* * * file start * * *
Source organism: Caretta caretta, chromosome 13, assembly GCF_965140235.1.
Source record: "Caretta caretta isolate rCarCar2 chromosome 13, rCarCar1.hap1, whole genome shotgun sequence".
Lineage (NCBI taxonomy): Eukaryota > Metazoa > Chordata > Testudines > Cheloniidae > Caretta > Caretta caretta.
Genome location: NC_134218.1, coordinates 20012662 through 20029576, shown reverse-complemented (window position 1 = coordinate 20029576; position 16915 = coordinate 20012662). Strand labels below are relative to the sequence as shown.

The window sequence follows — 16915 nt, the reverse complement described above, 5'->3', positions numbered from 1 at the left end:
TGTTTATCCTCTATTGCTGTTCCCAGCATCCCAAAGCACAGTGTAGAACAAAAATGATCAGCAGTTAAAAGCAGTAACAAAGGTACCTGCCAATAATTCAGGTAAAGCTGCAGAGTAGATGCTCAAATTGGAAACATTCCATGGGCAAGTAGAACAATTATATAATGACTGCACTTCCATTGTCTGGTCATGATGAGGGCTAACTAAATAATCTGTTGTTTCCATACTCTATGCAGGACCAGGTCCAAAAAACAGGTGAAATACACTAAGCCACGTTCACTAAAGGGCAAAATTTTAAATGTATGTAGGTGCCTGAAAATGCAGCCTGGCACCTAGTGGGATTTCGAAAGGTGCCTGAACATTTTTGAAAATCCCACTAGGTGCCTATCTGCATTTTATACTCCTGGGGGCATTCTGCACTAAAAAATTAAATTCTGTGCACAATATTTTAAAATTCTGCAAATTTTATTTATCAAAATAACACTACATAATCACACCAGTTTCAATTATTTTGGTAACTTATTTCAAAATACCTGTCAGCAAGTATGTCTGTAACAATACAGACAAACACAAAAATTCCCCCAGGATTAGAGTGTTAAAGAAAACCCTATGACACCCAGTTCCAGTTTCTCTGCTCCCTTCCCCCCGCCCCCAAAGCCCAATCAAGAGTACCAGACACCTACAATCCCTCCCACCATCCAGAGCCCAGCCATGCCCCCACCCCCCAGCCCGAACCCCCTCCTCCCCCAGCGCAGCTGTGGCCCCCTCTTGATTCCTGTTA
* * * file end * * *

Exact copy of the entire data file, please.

Source organism: Caretta caretta, chromosome 13, assembly GCF_965140235.1.
Source record: "Caretta caretta isolate rCarCar2 chromosome 13, rCarCar1.hap1, whole genome shotgun sequence".
Lineage (NCBI taxonomy): Eukaryota > Metazoa > Chordata > Testudines > Cheloniidae > Caretta > Caretta caretta.
Genome location: NC_134218.1, coordinates 20012662 through 20029576, shown reverse-complemented (window position 1 = coordinate 20029576; position 16915 = coordinate 20012662). Strand labels below are relative to the sequence as shown.

The window sequence follows — 16915 nt, the reverse complement described above, 5'->3', positions numbered from 1 at the left end:
TGTTTATCCTCTATTGCTGTTCCCAGCATCCCAAAGCACAGTGTAGAACAAAAATGATCAGCAGTTAAAAGCAGTAACAAAGGTACCTGCCAATAATTCAGGTAAAGCTGCAGAGTAGATGCTCAAATTGGAAACATTCCATGGGCAAGTAGAACAATTATATAATGACTGCACTTCCATTGTCTGGTCATGATGAGGGCTAACTAAATAATCTGTTGTTTCCATACTCTATGCAGGACCAGGTCCAAAAAACAGGTGAAATACACTAAGCCACGTTCACTAAAGGGCAAAATTTTAAATGTATGTAGGTGCCTGAAAATGCAGCCTGGCACCTAGTGGGATTTCGAAAGGTGCCTGAACATTTTTGAAAATCCCACTAGGTGCCTATCTGCATTTTATACTCCTGGGGGCATTCTGCACTAAAAAATTAAATTCTGTGCACAATATTTTAAAATTCTGCAAATTTTATTTATCAAAATAACACTACATAATCACACCAGTTTCAATTATTTTGGTAACTTATTTCAAAATACCTGTCAGCAAGTATGTCTGTAACAATACAGACAAACACAAAAATTCCCCCAGGATTAGAGTGTTAAAGAAAACCCTATGACACCCAGTTCCAGTTTCTCTGCTCCCTTCCCCCCGCCCCCAAAGCCCAATCAAGAGTACCAGACACCTACAATCCCTCCCACCATCCAGAGCCCAGCCATGCCCCCACCCCCCAGCCCGAACCCCCTCCTCCCCCAGCGCAGCTGTGGCCCCCTCTTGATTCCTGTTA